In late October, the Guardian’s architecture critic Oliver Wainwright reported that the United Kingdom’s first architecture union had been formed. The Section of Architecture Workers (UVW-SAW) is a section of the United Voices of the World, a new model of grassroots trade union that supports the expansion of union ideals to professions and sectors which traditionally did not have such representation. The launch of the union, and the reasons behind it, serve as the latest episode in long-running concern over the working conditions faced by architects in the UK and across the world.
In a series of recent surveys by the Architect’s Journal, 24% of survey respondents were victims of racism in the workplace, while women were paid 24% less than men, and 1 in 7 experienced sexual discrimination or harassment. Regarding working hours, 40% worked over 10 hours overtime per week, while 23% had agreed in contract negotiations to waive their European Union Directive right to work no more than 48 hours per week. Almost one quarter who signed the clause said they believed it was necessary to secure the job.
It is not surprising that such conditions would lead to the demands, and ultimate creation, of a union to represent and defend workers’ rights. The UVW-SAW is, however, one of very few examples of attempts to unionize architects. In the 1970s, the New Architecture Movement encouraged professionals to join a division of the AUEW engineers’ union, an effort which was unsuccessful. The UVW-SAW, however, has sought to diversify its membership by opening its doors to members beyond architects.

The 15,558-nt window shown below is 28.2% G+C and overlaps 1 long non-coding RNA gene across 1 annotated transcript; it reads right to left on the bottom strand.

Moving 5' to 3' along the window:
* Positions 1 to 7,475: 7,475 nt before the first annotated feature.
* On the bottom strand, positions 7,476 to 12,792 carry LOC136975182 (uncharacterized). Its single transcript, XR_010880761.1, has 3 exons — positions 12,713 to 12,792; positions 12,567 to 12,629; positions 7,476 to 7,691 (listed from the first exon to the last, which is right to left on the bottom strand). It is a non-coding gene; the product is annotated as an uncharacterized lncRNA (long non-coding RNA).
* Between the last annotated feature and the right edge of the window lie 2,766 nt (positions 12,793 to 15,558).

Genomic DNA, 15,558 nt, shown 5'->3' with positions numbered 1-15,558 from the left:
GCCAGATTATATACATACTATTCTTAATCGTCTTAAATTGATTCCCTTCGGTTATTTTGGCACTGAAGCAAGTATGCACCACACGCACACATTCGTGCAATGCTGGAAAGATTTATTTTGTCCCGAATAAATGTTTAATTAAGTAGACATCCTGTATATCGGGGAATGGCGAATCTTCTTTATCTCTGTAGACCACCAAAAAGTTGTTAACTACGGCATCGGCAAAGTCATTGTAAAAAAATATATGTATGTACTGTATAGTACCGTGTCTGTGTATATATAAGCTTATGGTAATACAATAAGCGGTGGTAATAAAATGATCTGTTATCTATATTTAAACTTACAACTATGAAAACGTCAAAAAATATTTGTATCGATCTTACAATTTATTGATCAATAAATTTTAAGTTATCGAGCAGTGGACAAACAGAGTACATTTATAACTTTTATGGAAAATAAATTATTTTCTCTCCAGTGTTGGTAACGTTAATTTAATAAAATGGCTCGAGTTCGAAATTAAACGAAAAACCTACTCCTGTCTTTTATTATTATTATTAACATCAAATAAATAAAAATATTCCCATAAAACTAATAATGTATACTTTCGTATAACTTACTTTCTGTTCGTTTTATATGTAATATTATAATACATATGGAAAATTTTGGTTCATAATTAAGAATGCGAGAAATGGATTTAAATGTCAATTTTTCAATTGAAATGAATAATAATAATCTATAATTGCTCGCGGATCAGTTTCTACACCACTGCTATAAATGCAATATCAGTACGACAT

As union member Jake told the Guardian for their column, “we’re open to everyone involved in the production of architecture from the model-maker to the office cleaner and admin staff, everyone should be united under the same umbrella.”
While UK architects are already associated with member organizations such as the RIBA (Royal Institute of British Architects) and ARB (Architects’ Registration Board), the UVW-SAW offers a closer-defined role and mission, offering free in-house legal advice, employment law and organizer training, workplace negotiation, and skill sharing, in return for a membership fee ranging between £6 and £10 per month depending on income.
Having officially launched in recent weeks, the group has over 50 members so far, united under a list of demands that includes regulated working hours, transparent pay structures, stable contracts, accountable employers, and ethical practice. As union member Jake continued to tell the Guardian, “Employers will say that they can only afford to pay low wages because of the low fees they’re getting. But the reason they can take on that work at such a low rate is because they’re exploiting their workforce. If the workforce was unionized, then it would raise the value of architectural labor overall.”
The initiative deserves to gather momentum. For too long, architects have accepted their fate as inevitable; the low pay, long hours and lack of agency seen as part and parcel of their calling. Rather than perpetuating the vicious cycle, by continually undercutting each other and trampling on their employees’ rights, it’s about time architects came together and recognised the collective value of their labour.
-Oliver Wainwright, Architecture Critic, The Guardian
The UVW-SAW is currently open for membership, and more information can be found on the official website here.